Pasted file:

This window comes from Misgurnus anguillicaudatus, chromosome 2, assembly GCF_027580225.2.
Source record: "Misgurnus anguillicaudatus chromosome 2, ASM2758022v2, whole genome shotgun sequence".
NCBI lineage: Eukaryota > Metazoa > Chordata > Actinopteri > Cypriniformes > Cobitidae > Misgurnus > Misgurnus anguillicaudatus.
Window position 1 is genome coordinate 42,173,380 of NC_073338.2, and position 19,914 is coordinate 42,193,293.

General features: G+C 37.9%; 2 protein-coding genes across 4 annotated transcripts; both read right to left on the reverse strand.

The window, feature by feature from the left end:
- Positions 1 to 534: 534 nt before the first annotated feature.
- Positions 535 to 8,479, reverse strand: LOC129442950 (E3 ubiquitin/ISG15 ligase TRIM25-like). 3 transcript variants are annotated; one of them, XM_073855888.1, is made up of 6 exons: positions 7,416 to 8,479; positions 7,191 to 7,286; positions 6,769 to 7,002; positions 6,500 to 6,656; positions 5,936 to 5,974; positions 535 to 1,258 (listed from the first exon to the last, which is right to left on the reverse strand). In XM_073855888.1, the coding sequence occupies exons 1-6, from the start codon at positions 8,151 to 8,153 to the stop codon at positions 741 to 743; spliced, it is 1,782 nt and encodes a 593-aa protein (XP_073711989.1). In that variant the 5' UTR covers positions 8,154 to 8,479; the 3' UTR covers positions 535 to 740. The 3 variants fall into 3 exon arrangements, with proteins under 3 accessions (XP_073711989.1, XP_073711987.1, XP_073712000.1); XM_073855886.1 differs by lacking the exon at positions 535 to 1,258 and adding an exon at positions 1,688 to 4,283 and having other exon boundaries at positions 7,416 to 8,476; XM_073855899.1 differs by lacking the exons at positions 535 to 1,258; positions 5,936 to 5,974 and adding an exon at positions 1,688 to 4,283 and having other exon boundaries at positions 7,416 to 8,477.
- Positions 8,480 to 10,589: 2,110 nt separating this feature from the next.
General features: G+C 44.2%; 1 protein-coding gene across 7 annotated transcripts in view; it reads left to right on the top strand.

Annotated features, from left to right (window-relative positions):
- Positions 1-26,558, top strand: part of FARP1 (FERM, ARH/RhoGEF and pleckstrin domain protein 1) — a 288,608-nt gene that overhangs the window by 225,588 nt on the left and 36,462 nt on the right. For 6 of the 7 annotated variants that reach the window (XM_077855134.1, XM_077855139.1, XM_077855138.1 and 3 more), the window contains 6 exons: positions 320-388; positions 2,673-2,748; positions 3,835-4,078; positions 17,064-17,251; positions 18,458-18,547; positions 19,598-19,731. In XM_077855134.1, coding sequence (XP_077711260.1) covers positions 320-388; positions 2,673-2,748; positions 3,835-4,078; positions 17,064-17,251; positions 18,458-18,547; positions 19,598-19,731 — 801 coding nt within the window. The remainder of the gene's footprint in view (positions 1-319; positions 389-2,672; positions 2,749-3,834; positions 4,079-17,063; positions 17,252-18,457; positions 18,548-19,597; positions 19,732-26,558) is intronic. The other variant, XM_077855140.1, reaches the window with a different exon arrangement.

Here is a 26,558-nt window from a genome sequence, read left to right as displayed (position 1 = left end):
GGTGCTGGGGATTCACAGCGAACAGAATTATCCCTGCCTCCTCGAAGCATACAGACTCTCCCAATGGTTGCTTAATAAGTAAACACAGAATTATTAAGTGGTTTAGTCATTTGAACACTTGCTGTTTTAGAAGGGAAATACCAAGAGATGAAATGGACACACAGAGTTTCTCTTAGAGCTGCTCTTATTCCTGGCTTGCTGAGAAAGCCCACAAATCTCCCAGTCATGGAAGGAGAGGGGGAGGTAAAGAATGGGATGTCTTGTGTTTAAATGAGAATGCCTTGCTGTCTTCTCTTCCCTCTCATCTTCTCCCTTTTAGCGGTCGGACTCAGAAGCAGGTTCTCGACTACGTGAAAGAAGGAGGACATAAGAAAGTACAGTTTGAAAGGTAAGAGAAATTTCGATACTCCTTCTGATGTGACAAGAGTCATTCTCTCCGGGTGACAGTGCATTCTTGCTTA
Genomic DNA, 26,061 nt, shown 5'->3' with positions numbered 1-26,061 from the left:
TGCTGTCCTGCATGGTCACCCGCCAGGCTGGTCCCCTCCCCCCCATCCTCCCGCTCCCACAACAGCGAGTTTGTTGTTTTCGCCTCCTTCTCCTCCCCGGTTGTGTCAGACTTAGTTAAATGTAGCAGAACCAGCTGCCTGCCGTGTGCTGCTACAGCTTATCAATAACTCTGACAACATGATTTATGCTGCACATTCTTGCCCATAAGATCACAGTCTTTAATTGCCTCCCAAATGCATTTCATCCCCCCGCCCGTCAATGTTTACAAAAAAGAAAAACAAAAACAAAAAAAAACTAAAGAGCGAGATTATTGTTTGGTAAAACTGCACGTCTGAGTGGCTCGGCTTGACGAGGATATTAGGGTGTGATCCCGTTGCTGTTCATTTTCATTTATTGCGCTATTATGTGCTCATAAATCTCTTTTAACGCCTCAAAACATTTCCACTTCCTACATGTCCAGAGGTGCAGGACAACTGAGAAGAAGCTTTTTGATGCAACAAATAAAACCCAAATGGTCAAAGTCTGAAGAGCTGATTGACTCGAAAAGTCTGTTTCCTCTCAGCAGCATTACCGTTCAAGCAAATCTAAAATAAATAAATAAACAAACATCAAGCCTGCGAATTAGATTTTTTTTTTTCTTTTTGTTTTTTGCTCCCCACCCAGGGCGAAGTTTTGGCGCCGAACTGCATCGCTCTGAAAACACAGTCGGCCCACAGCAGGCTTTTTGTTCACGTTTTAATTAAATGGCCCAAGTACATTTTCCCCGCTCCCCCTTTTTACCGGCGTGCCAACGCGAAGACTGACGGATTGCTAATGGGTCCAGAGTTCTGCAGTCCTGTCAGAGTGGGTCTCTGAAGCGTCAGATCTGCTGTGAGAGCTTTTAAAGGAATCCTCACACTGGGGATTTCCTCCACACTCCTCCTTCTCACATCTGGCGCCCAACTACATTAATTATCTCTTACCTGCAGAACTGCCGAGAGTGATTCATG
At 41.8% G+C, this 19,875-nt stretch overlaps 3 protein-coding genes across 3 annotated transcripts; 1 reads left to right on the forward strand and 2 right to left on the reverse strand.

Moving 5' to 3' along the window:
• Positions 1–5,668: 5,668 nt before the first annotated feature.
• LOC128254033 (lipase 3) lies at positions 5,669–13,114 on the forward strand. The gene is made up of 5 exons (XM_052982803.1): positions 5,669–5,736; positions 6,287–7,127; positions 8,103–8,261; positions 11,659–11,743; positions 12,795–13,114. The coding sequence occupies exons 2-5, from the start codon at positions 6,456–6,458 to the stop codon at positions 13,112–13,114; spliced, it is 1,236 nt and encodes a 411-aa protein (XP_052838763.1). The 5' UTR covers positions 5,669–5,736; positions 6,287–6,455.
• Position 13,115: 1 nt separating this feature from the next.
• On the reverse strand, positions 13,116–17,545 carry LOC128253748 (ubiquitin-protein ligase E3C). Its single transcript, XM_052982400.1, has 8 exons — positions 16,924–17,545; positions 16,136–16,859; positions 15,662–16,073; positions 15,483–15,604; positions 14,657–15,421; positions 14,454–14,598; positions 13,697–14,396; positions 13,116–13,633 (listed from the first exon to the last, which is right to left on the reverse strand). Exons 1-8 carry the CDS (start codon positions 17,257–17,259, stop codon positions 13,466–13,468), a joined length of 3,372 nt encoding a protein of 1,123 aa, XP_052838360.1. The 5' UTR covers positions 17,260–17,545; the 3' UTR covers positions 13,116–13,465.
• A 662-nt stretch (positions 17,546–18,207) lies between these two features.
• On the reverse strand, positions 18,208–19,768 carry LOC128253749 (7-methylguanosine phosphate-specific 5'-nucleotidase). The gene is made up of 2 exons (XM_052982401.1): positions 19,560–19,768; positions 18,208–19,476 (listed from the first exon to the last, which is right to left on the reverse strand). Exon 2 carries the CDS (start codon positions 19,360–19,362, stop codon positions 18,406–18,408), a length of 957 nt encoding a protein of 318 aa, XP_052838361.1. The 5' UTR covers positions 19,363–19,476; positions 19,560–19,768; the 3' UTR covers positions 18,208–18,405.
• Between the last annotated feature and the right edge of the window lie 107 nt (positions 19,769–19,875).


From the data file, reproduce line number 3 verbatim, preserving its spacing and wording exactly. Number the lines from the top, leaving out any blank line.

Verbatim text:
NCBI lineage: Eukaryota > Metazoa > Chordata > Actinopteri > Cypriniformes > Cobitidae > Misgurnus > Misgurnus anguillicaudatus.